Welcome to Borneo
It's a jungle out there! Borneo has some of the world's most wildlife-rich equatorial rainforests, incredible landscapes (above and below the waves) and rich indigenous culture.
If you've always longed to experience the humid fecundity of a real equatorial rainforest, Borneo will fulfil your wildest dreams. The island's jungles conjure up remoteness and adventure, with their impenetrable foliage and longboat trips into the 'heart of darkness'. But look a little closer and nuances emerge: the pitcher plants, lianas and orchids of the lowland forest give way to conifers and rhododendrons as you ascend the flanks of Mt Kinabalu. Deforestation makes for depressing headlines, but significant parts of the Bornean rainforest remain intact, protected by conservation projects whose viability depends in part on income from tourists.
For many visitors to Borneo, their most memorable moment is glimpsing a wild orangutan or proboscis monkey swinging through the jungle canopy, spotting an Irrawaddy dolphin in the shimmering waters of the South China Sea, or locking eyes with a pygmy elephant, clouded leopard or saltwater crocodile. Jungle animals are shy by nature, but a good guide can help you tell the difference between a vine and a vine snake, between a twig and a stick insect, and between the call of a gibbon and the cry of a hornbill.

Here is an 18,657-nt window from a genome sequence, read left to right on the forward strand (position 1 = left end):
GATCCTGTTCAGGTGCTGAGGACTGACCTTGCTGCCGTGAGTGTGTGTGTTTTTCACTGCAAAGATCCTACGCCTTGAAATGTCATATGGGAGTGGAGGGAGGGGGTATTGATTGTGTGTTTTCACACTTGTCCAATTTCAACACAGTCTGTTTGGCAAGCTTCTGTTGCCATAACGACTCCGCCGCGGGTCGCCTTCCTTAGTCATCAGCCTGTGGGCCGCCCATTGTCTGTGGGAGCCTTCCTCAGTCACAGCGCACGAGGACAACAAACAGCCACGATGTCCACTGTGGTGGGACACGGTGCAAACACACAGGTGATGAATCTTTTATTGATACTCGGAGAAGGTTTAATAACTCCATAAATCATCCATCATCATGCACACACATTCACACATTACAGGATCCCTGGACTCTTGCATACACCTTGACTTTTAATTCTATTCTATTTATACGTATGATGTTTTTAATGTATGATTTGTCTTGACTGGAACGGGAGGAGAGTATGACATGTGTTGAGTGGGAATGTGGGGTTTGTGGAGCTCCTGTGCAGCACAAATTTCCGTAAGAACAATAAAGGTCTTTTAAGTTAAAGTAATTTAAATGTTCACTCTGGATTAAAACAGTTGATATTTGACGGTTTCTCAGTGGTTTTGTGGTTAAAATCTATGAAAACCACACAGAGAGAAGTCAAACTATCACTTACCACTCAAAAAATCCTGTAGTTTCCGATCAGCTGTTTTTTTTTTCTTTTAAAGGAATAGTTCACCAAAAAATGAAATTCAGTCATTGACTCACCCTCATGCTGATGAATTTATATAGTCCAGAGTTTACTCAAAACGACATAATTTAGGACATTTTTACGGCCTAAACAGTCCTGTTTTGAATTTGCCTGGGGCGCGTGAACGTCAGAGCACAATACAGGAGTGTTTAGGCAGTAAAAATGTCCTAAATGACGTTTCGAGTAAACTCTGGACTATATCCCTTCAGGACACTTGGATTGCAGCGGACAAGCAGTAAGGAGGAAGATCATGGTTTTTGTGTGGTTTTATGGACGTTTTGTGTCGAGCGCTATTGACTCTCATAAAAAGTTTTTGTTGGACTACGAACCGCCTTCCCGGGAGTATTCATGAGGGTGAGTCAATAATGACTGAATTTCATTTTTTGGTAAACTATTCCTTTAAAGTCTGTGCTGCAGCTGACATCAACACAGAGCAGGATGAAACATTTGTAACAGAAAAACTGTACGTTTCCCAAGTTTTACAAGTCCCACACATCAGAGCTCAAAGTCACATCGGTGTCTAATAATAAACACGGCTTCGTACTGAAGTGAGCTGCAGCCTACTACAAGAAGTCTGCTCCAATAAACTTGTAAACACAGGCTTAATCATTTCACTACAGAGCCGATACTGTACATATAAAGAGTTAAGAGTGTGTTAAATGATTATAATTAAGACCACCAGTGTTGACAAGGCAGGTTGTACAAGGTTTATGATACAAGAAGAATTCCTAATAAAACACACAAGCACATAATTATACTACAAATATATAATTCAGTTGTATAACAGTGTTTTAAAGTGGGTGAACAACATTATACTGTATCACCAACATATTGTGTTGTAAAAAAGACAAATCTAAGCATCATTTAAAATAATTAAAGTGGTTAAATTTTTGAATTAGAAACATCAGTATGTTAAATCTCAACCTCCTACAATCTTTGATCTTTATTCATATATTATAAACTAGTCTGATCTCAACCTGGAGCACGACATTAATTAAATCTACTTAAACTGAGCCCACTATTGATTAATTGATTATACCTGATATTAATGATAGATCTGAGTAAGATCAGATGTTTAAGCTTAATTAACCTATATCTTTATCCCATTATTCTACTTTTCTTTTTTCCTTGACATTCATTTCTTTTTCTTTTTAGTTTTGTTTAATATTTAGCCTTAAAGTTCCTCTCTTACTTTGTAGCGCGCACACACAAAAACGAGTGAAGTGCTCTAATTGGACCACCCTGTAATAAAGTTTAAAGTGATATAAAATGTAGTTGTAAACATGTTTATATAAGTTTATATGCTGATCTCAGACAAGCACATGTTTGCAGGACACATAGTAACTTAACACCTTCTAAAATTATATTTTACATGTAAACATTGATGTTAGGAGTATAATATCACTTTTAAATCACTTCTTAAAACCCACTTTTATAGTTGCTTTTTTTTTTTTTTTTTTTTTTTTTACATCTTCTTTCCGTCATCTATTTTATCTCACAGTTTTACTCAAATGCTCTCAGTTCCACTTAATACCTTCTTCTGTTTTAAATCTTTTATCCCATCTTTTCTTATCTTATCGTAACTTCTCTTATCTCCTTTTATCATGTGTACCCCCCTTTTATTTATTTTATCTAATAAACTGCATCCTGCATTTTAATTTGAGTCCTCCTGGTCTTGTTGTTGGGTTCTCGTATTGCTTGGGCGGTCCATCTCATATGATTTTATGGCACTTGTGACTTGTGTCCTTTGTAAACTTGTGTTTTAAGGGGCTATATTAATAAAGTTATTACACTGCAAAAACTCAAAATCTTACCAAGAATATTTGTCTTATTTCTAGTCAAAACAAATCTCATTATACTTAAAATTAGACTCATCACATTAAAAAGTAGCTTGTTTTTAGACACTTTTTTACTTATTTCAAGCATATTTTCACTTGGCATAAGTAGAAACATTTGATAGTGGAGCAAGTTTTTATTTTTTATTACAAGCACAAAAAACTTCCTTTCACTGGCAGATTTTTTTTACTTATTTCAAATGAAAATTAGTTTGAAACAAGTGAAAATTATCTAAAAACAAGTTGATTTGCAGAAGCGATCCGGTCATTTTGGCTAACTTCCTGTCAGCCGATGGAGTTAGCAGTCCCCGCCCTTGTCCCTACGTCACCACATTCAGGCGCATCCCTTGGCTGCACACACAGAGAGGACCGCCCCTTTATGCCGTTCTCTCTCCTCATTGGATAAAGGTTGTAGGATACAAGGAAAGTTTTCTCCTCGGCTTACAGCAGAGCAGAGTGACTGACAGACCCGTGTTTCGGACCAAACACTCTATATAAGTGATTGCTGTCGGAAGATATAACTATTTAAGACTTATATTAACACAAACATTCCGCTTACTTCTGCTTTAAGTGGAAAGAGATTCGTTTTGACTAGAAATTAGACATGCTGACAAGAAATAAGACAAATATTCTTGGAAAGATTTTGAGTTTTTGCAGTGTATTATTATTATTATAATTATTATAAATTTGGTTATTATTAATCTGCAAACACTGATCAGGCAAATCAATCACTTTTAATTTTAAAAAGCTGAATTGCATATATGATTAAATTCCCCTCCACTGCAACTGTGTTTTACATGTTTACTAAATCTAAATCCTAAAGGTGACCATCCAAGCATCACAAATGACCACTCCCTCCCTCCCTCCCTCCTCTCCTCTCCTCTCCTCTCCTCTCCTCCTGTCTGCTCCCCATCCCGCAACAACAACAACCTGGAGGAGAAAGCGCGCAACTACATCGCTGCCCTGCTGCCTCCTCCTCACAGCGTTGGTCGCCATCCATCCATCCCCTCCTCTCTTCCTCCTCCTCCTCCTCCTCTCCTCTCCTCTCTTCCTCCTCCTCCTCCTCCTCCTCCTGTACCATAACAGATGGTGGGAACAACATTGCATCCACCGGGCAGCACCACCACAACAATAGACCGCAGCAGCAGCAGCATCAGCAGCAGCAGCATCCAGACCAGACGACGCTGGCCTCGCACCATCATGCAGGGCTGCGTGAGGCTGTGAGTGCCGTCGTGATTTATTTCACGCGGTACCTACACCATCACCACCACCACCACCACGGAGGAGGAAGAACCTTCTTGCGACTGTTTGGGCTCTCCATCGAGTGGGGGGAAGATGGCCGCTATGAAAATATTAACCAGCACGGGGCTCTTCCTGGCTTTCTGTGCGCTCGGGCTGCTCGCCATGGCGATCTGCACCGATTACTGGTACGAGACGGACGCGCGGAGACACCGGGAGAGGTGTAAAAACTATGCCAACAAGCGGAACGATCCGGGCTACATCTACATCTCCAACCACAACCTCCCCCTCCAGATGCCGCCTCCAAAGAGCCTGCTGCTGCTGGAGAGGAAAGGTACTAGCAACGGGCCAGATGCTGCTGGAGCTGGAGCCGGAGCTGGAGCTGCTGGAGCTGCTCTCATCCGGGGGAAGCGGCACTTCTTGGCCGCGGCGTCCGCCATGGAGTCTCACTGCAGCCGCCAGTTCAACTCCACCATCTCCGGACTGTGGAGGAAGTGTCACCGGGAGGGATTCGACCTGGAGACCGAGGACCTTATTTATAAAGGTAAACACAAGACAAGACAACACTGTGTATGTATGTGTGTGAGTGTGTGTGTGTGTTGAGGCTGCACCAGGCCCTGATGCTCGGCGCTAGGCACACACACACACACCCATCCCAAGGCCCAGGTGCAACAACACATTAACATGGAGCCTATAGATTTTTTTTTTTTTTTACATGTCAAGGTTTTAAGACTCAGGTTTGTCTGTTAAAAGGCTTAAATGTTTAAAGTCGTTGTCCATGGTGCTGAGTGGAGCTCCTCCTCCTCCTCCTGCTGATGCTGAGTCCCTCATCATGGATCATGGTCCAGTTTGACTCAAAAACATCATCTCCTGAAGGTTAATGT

Borneo brings together an astonishing array of cultures and languages, and age-old traditions of hospitality mean visitors are welcomed. Most cities have significant Chinese communities, the picturesque coastal kampung (villages) of Sabah and Sarawak are populated mainly by Malays, and you can interact with the Iban, Dusun, Murut, Penan and other indigenous groups in the interior, and with the Rungus and Bajau along the coast. Borneo's Dayak groups stopped headhunting long ago, but ancient customs and ceremonies live on in longhouse communities – overnight and multiday stays, accompanied by local guides, are possible and better than a fly-by day visit.
Culinary Melting Pot
The varied ethnic and cultural backgrounds of Borneo's people means the island's cuisines are as wide-ranging as they are delicious. Seafood from the South China Sea is served fresh at Chinese restaurants, smoky satay stalls beckon at Malay night markets and Indonesian eateries set your taste buds on fire with spicy sambal. Even tiny Brunei has its own culinary traditions, as do Borneo's numerous indigenous groups. From the sublime cooking of the Kelabit people – including Bario rice and pineapple curry – to Iban dishes such as bamboo chicken and midin jungle fern, Dayak cuisine is unlike anything you've ever tasted.